Supreme Court Blocks Obama’s Immigration Plans

By Editor June 23, 2016 08:42

(Washington, DC) — The Supreme Court couldn’t reach a decision for or against President Obama’s immigration reform on Thursday, leaving his executive actions on hold.

The 4-4 decision also leaves undocumented immigrants in limbo, marking a major blow to Obama in the final months of his presidency. Obama’s executive action would shield a roughly four million families from deportation.

The court heard arguments back in April on whether or not to stand behind Obama’s plan to spare these families, undocumented immigrants who’ve lived in the country illegally at least since 2010, who have no criminal record and who have children who are U.S. citizens or lawful permanent residents — from mass deportations.

Obama’s plan was met by opposition from 26 states, all led by Republican governors. They argued that Obama does not have the power to chance immigration law.

Outside the Supreme Court on Thursday, more than a thousand demonstrators gathered to stand behind Obama’s plan, marching with signs that read, “keep families together” and chanting, “we’re home and here to stay, undocumented and unafraid.”

President Obama spoke from the White House, calling the decision “disappointing.” He said “leaving the broken system the way it is, is not a solution.” Going on to say, “I think it is heartbreaking for the millions of immigrants who have their lives here, who have raised families here, who hope for the opportunity to work, pay taxes, serve in our military and more fully contribute to this country we all love in an open way.”

The president continued to say that the decision comes at a crucial time nearing the upcoming elections. He said Americans have to decide whether they can tolerate the “hypocrisy” of the current system. “We’re going to have to decide whether we’re people who accept the cruelty of ripping children from their parents’ arms or whether we actually value families and keep them together for the sake of all our communities,” he said.

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Democratic presidential hopeful Hillary Clinton released a statement calling the decision “unacceptable.” She continued, “today’s deadlocked decision from the Supreme Court is unacceptable, and shows us all just how high the stakes are in this election. As I have consistently said, I believe that President Obama acted well within his constitutional and legal authority in issuing the DAPA and DACA executive actions.”

She went on to Tweet out the following:

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Meanwhile, GOP presidential candidate Donald Trump issued the following statement saying the 4-4 Supreme Court ruling blocked one of the most “unconstitutional” actions ever undertaken by a president. ” The executive amnesty from President Obama wiped away the immigration rules written by Congress, giving work permits and entitlement benefits to people illegally in the country. This split decision also makes clear what is at stake in November. The election, and the Supreme Court appointments that come with it will decide whether or not we have a border and, hence, a country. Clinton has pledged to expand Obama’s executive amnesty, hurting poor African-American and Hispanic workers by giving away their jobs and federal resources to illegal immigrant labor – while making us all less safe. It is time to protect our country and Make America Safe Again and Great Again for everyone.”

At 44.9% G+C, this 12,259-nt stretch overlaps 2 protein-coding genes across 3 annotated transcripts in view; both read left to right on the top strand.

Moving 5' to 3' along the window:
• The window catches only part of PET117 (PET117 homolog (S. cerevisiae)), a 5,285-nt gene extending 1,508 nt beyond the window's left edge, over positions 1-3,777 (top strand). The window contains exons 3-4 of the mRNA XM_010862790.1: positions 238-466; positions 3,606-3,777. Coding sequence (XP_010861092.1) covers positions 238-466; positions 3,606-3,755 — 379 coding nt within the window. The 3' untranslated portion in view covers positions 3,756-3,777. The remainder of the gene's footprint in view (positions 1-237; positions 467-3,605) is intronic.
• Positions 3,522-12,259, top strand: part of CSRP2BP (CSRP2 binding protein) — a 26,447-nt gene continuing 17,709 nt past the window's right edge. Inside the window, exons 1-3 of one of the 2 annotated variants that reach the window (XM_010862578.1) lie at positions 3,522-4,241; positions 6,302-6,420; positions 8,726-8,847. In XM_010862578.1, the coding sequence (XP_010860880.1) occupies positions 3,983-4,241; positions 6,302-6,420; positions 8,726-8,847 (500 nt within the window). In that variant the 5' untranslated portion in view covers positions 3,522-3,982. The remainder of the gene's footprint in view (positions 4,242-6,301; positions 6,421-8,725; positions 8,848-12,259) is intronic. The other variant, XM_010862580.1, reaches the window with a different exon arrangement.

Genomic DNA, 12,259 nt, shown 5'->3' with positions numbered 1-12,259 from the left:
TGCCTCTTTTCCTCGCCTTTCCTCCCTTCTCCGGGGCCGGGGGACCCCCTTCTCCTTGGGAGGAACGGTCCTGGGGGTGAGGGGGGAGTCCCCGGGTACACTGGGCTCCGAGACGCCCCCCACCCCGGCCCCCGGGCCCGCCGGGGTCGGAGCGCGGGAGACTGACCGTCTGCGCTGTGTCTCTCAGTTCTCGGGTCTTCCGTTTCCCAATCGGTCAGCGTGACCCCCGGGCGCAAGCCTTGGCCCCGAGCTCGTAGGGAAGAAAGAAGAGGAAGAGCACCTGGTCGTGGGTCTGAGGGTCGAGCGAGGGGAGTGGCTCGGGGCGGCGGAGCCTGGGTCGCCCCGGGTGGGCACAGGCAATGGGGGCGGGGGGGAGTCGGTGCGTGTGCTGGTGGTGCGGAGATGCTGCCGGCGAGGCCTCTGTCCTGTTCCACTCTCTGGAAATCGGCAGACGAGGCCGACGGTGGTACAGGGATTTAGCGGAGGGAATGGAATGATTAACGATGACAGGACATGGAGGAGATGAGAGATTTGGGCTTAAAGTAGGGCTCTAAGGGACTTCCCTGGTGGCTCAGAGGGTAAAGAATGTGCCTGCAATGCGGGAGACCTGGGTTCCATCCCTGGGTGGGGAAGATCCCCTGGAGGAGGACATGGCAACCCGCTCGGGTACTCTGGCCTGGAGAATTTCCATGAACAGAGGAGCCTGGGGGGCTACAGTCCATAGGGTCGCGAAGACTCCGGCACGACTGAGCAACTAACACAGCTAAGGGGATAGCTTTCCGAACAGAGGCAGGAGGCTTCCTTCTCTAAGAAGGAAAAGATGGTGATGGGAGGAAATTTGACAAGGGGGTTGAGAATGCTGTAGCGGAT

He later went on to Tweet the following:

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Closer to home, Gonzalo A. de la Melena, Jr., president and CEO of the Arizona Hispanic Chamber of Commerce (AZHCC) released the following statement:

“Because we know immigrant workers and their families have helped make the U.S. economy the envy of the world, we are disappointed by the Supreme Court’s deadlocked decision today on President Obama’s plan to offer temporary relief to tens of thousands of undocumented immigrants in Arizona and millions more nationwide. Arizona leaders need to demand that Congress and our next president work to reform our nation’s immigration system in a way that relieves today’s widespread and devastating human costs, while acknowledging that immigrant workers are a key component to sustaining a healthy economy. An estimated 25 to 30 percent of Arizona’s Hispanic-owned businesses are owned by immigrants. We should hold up their economic contributions as a source of pride and a tribute to Arizona’s entrepreneurial spirit.”

Progressive advocacy group Americans United for Change hosted a press conference Thursday afternoon, joined by other Arizona immigration reform leaders. President Brad Woodhouse issued the following statement:

Republicans will no doubt cheer this decision because like Donald Trump they devalue immigrants. That much is abundantly clear after years of vitriolic anti-immigration rhetoric on the campaign trail and their total refusal to act on commonsense immigration reform. But while they are dousing themselves in champagne they should know this: they’re on the wrong side of this issue, and they are screwed politically.  If Republicans thought the only thing they had to overcome was Donald Trump’s 80 percent disapproval rating with the Hispanic community they now have another thing coming – a Hispanic population that knows well that Republicans backed the lawsuit that could potentially see millions of families being ripped apart.”

By Editor June 23, 2016 08:42

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